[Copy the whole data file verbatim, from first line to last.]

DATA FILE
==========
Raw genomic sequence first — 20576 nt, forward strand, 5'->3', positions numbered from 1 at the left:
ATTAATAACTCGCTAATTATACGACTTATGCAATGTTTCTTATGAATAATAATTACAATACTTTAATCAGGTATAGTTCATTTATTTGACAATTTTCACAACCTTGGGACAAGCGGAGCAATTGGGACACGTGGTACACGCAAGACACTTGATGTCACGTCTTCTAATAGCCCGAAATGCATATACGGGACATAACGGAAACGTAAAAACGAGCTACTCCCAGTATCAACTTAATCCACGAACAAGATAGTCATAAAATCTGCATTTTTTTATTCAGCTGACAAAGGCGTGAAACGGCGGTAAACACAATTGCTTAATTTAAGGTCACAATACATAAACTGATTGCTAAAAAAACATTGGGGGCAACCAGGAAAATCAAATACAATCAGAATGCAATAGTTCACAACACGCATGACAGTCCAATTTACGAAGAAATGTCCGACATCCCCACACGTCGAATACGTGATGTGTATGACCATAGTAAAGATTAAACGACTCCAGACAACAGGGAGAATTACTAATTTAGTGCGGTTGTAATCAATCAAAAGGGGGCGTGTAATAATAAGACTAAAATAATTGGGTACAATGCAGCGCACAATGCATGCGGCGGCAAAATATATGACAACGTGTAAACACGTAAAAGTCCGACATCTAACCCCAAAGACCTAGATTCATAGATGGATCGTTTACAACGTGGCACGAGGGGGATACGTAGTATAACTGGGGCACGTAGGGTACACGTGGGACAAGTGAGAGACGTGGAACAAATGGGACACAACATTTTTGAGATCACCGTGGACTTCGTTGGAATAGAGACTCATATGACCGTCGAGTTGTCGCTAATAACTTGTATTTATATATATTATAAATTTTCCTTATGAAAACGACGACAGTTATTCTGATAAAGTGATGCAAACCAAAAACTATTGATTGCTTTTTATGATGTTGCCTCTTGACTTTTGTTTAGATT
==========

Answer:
Raw genomic sequence first — 20576 nt, forward strand, 5'->3', positions numbered from 1 at the left:
ATTAATAACTCGCTAATTATACGACTTATGCAATGTTTCTTATGAATAATAATTACAATACTTTAATCAGGTATAGTTCATTTATTTGACAATTTTCACAACCTTGGGACAAGCGGAGCAATTGGGACACGTGGTACACGCAAGACACTTGATGTCACGTCTTCTAATAGCCCGAAATGCATATACGGGACATAACGGAAACGTAAAAACGAGCTACTCCCAGTATCAACTTAATCCACGAACAAGATAGTCATAAAATCTGCATTTTTTTATTCAGCTGACAAAGGCGTGAAACGGCGGTAAACACAATTGCTTAATTTAAGGTCACAATACATAAACTGATTGCTAAAAAAACATTGGGGGCAACCAGGAAAATCAAATACAATCAGAATGCAATAGTTCACAACACGCATGACAGTCCAATTTACGAAGAAATGTCCGACATCCCCACACGTCGAATACGTGATGTGTATGACCATAGTAAAGATTAAACGACTCCAGACAACAGGGAGAATTACTAATTTAGTGCGGTTGTAATCAATCAAAAGGGGGCGTGTAATAATAAGACTAAAATAATTGGGTACAATGCAGCGCACAATGCATGCGGCGGCAAAATATATGACAACGTGTAAACACGTAAAAGTCCGACATCTAACCCCAAAGACCTAGATTCATAGATGGATCGTTTACAACGTGGCACGAGGGGGATACGTAGTATAACTGGGGCACGTAGGGTACACGTGGGACAAGTGAGAGACGTGGAACAAATGGGACACAACATTTTTGAGATCACCGTGGACTTCGTTGGAATAGAGACTCATATGACCGTCGAGTTGTCGCTAATAACTTGTATTTATATATATTATAAATTTTCCTTATGAAAACGACGACAGTTATTCTGATAAAGTGATGCAAACCAAAAACTATTGATTGCTTTTTATGATGTTGCCTCTTGACTTTTGTTTAGATT